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How to build and maintain an ethical start-up

Starting a business is one thing, but having an ethical one is another. Building an ethical business is about more than just compliance and meeting legal requirements. There’s a tricky balance between the profit motive of start-ups, and the desire to achieve something worthwhile.

But if you get it right, a business will be profitable, while creating social impact.

Your business ethics will be tested throughout your journey as an entrepreneur. The way you react to situations and problems will determine your reputation as a company, so it’s important to set your standards from the start.

Experience has shown that new entrepreneurs tend to focus only on getting the product right, and assume the right culture and ethics will come later simply by hiring good people. But they need to focus early on developing their moral compass, as well as setting the right ethical tone.

What defines an ethical leader? Using the description from the Institute for Ethical Leadership, an ethical leader understands that positive relationships are the gold standard for all organisational effort.

Good quality relationships built on respect and trust — not necessarily agreement, because people need to spark each other — are the single most-important determinants of success. The ethical leader understands these kinds of relationships germinate and grow in the rich soil of the fundamental principles of trust, respect, integrity, honesty, fairness, equity, justice and compassion.

The following five tips go a long way in helping you build and maintain an ethical start-up:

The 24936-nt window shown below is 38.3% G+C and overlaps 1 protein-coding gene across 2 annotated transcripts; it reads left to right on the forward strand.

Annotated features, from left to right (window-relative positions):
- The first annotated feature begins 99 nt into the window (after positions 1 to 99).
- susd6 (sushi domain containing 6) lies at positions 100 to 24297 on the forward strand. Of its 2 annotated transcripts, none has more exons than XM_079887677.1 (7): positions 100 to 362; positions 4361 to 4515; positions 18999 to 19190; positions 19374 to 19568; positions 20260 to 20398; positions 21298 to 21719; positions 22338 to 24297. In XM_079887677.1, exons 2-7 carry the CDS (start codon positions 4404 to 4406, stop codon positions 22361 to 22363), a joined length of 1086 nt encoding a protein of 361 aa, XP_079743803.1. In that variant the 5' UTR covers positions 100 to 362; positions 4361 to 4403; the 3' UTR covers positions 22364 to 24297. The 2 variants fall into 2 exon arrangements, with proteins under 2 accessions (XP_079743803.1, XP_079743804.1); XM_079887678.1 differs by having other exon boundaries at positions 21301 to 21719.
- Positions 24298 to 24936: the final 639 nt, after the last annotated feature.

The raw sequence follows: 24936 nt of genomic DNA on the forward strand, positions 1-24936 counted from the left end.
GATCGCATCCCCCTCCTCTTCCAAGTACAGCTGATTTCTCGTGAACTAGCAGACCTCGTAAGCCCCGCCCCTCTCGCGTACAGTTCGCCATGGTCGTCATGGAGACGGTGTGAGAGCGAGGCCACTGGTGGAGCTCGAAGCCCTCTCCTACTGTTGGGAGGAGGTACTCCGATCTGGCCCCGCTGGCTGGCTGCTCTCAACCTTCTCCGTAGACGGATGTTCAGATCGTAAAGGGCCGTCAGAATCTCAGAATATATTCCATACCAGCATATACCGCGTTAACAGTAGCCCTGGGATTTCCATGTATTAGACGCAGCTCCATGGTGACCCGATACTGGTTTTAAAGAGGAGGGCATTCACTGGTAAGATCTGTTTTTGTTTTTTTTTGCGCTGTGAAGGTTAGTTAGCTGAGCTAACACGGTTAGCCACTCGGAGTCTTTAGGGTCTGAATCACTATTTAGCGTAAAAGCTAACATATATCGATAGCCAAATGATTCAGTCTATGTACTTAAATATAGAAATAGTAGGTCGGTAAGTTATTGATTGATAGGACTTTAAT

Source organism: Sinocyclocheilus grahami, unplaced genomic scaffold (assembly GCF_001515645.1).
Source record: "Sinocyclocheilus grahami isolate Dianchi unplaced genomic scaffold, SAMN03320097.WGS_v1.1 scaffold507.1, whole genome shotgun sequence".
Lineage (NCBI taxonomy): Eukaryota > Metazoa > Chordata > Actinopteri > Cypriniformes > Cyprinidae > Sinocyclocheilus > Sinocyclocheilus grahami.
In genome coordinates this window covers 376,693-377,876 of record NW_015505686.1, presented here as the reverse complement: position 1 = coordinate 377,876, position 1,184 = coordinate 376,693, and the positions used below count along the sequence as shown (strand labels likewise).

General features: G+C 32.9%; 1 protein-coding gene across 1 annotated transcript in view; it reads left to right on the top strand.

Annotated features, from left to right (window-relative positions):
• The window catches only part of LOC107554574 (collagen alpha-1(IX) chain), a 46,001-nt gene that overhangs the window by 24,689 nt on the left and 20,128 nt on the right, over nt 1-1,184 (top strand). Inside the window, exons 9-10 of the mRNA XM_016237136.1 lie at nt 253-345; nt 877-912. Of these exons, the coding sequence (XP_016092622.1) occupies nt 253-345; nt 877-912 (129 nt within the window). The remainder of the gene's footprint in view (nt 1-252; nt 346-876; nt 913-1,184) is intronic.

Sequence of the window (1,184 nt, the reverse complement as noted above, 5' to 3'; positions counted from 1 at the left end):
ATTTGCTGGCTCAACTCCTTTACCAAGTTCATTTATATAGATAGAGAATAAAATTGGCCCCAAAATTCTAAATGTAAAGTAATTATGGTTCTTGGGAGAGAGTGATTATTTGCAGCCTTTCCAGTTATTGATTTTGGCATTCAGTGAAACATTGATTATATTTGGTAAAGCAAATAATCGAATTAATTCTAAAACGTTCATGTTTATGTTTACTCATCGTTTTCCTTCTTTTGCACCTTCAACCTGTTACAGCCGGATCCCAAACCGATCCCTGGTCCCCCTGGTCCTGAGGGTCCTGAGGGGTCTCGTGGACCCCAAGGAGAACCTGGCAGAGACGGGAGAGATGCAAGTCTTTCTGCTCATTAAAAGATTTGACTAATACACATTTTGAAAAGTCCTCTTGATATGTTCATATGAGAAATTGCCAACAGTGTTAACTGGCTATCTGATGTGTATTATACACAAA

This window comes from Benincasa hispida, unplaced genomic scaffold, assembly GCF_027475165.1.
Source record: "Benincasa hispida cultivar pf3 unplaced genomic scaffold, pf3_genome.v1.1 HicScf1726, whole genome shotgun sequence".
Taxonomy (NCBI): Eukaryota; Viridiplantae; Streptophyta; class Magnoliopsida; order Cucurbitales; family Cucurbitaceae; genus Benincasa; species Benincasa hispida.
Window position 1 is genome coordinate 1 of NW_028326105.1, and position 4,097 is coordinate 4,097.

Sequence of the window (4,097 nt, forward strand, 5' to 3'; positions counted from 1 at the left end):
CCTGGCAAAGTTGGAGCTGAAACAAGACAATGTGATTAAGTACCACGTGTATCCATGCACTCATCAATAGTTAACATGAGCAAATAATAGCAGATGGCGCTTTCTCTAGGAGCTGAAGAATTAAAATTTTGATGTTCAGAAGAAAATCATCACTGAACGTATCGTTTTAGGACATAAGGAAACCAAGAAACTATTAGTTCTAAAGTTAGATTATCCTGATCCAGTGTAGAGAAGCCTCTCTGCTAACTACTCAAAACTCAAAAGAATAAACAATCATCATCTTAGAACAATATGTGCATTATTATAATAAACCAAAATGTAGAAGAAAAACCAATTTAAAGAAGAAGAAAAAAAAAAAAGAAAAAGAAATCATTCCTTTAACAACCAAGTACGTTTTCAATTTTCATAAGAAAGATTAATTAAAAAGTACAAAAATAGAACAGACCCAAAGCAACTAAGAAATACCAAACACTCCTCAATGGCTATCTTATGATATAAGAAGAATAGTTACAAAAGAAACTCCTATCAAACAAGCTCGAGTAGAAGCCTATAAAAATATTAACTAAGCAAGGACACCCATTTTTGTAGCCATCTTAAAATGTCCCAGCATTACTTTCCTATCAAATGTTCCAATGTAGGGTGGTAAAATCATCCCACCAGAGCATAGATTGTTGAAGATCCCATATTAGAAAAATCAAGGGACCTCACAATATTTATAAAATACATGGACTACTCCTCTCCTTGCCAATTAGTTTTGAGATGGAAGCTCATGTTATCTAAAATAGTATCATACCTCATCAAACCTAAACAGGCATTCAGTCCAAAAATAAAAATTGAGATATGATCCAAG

1. Actions speak louder than words: Make sure your actions are visible to employees and to your customers, who have the final say in your start-up reputation and overall perception. Customers are the ones giving referrals, and knowing you sail an honest ship is of utmost importance. If your clients are ethical too, they’ll give you credit where due.

2. Ethics must start at the top: You set the bar for your start-up. If you cut corners, so will your employees. Don’t assume employees know right from wrong. Clearly communicate from the beginning how you expect them to behave when it comes to internal work and dealing with clients. Set and manage these expectations.

3. Always keep your door open: Establish an office environment where employees can voice their concerns, including issues with the business policy, without fear of recrimination.

4. Reward: make sure you reward your team on the basis of exhibiting company values. Be it through money or shares in the start-up.

5. Deal decisively and immediately with breaches in conduct: It is important to make sure you know the full, two-sided story for any breach and when you do, deal with it quickly and without delay.